I am from a state house, from school milk and Sunday night comedy programmes on the radio.
I am from strong working-class women, who toiled endlessly to feed and clothe their families, who grew gardens from cuttings and gifted plants, who knitted and sewed and made do.
I am from Irish farmers who fled to Scotland during the potato famine, and ancestors who emigrated for a better life in the colonies.
I am from the pointsettia that grew by the back door, the peas that my grandmother grew that we had to shell before eating, the freesias that grew along the front path, and the mushrooms that sometimes grew in a fairy ring on the back lawn.
I am from rolling Jaffas down the aisles at the pictures (you have to be a Kiwi to understand that) and standing up for "God Save the Queen".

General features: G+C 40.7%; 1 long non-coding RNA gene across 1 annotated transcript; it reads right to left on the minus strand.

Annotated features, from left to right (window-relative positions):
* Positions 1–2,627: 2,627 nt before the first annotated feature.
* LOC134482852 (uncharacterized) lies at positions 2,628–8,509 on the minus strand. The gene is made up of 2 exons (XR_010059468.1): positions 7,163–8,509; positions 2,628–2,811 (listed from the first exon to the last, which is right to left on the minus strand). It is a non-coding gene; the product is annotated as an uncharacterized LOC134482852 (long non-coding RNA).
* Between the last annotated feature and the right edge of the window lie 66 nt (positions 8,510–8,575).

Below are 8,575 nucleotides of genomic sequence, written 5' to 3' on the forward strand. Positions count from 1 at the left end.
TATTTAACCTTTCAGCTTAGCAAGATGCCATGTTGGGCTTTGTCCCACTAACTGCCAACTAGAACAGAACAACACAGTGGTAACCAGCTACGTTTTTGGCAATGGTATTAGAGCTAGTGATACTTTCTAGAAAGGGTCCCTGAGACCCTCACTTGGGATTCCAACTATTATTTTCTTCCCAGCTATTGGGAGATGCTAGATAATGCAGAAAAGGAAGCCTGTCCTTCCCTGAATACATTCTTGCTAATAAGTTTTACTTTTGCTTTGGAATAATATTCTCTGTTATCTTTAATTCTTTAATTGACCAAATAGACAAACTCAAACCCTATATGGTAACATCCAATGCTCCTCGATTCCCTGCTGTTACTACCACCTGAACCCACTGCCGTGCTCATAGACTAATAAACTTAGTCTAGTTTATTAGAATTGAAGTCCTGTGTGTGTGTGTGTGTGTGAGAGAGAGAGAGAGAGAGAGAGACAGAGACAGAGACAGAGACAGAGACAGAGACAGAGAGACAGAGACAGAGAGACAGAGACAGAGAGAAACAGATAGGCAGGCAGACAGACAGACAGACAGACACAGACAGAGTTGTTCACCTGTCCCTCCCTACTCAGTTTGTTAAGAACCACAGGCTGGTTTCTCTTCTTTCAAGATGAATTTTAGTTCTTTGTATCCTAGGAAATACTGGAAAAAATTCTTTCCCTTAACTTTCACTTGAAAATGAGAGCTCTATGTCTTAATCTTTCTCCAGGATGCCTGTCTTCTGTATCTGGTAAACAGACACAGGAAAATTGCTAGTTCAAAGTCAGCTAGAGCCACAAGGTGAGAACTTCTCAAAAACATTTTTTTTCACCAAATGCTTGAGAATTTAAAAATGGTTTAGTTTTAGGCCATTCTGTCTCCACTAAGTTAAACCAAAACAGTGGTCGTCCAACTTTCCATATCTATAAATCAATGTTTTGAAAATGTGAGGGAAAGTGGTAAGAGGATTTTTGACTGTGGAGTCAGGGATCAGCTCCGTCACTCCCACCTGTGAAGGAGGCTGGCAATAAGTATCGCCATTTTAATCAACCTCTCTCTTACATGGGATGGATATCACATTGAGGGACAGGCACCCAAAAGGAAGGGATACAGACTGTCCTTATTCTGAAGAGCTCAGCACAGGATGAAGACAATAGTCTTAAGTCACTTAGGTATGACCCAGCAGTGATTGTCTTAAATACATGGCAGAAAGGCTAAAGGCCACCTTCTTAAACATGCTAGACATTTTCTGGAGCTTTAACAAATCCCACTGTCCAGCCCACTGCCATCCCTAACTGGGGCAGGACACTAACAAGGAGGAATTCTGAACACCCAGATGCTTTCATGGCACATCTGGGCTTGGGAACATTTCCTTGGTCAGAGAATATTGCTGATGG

I am from the long bus trips up north to visit my grandparents which were the only holidays we had. I'm from the estuary where we caught eels, carrying blackberries wrapped up in my cardigan, cycling around with my brother, and climbing trees.
I am from austere Presbyterians who eschewed extravagance. I am from Auckland, where my throat still catches when I see One Tree Hill, now without its tree. I am from Christmas in summer, the fountain at Mission Bay, wee pots of homemade jam from the church fair, and Rangitoto Island.
I am from a school where we wore hats, ties and gloves, and heard the broadcast of man landing on the moon in German class.
These are the things of my childhood that have shaped my life.